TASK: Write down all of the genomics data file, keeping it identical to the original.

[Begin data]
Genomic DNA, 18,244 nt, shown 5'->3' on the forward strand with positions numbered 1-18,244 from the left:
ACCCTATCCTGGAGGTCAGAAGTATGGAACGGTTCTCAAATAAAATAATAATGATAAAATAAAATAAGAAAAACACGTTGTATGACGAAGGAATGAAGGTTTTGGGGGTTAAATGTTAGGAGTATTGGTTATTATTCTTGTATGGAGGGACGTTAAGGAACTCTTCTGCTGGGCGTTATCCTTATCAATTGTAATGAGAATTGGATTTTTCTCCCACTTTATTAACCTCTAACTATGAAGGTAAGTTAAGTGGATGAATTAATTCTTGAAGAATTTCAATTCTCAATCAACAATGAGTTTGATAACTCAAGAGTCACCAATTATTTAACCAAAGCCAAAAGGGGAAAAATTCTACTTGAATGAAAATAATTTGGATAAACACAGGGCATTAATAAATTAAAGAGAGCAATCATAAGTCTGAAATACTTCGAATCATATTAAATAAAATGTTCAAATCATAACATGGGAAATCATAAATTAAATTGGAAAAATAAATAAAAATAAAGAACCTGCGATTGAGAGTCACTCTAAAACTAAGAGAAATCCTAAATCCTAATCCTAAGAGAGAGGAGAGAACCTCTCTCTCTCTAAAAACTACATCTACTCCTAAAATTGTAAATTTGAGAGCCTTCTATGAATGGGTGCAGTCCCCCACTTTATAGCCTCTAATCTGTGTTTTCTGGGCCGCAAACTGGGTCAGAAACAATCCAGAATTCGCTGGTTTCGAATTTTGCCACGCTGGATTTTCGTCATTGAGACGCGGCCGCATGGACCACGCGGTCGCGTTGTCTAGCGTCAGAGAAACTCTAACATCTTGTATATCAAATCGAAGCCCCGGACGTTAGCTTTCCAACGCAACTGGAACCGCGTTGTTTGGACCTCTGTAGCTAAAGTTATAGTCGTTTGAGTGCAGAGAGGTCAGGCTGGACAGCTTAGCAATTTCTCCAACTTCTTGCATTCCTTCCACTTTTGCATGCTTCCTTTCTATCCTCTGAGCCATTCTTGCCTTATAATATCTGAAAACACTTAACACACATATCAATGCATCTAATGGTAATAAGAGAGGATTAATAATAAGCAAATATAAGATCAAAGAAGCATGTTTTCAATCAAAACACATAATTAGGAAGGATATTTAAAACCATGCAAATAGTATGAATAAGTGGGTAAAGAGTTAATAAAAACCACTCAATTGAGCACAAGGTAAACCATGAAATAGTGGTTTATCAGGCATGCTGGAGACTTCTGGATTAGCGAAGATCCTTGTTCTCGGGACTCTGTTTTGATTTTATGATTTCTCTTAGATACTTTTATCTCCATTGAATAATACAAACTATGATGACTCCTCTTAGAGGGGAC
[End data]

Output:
Genomic DNA, 18,244 nt, shown 5'->3' on the forward strand with positions numbered 1-18,244 from the left:
ACCCTATCCTGGAGGTCAGAAGTATGGAACGGTTCTCAAATAAAATAATAATGATAAAATAAAATAAGAAAAACACGTTGTATGACGAAGGAATGAAGGTTTTGGGGGTTAAATGTTAGGAGTATTGGTTATTATTCTTGTATGGAGGGACGTTAAGGAACTCTTCTGCTGGGCGTTATCCTTATCAATTGTAATGAGAATTGGATTTTTCTCCCACTTTATTAACCTCTAACTATGAAGGTAAGTTAAGTGGATGAATTAATTCTTGAAGAATTTCAATTCTCAATCAACAATGAGTTTGATAACTCAAGAGTCACCAATTATTTAACCAAAGCCAAAAGGGGAAAAATTCTACTTGAATGAAAATAATTTGGATAAACACAGGGCATTAATAAATTAAAGAGAGCAATCATAAGTCTGAAATACTTCGAATCATATTAAATAAAATGTTCAAATCATAACATGGGAAATCATAAATTAAATTGGAAAAATAAATAAAAATAAAGAACCTGCGATTGAGAGTCACTCTAAAACTAAGAGAAATCCTAAATCCTAATCCTAAGAGAGAGGAGAGAACCTCTCTCTCTCTAAAAACTACATCTACTCCTAAAATTGTAAATTTGAGAGCCTTCTATGAATGGGTGCAGTCCCCCACTTTATAGCCTCTAATCTGTGTTTTCTGGGCCGCAAACTGGGTCAGAAACAATCCAGAATTCGCTGGTTTCGAATTTTGCCACGCTGGATTTTCGTCATTGAGACGCGGCCGCATGGACCACGCGGTCGCGTTGTCTAGCGTCAGAGAAACTCTAACATCTTGTATATCAAATCGAAGCCCCGGACGTTAGCTTTCCAACGCAACTGGAACCGCGTTGTTTGGACCTCTGTAGCTAAAGTTATAGTCGTTTGAGTGCAGAGAGGTCAGGCTGGACAGCTTAGCAATTTCTCCAACTTCTTGCATTCCTTCCACTTTTGCATGCTTCCTTTCTATCCTCTGAGCCATTCTTGCCTTATAATATCTGAAAACACTTAACACACATATCAATGCATCTAATGGTAATAAGAGAGGATTAATAATAAGCAAATATAAGATCAAAGAAGCATGTTTTCAATCAAAACACATAATTAGGAAGGATATTTAAAACCATGCAAATAGTATGAATAAGTGGGTAAAGAGTTAATAAAAACCACTCAATTGAGCACAAGGTAAACCATGAAATAGTGGTTTATCAGGCATGCTGGAGACTTCTGGATTAGCGAAGATCCTTGTTCTCGGGACTCTGTTTTGATTTTATGATTTCTCTTAGATACTTTTATCTCCATTGAATAATACAAACTATGATGACTCCTCTTAGAGGGGAC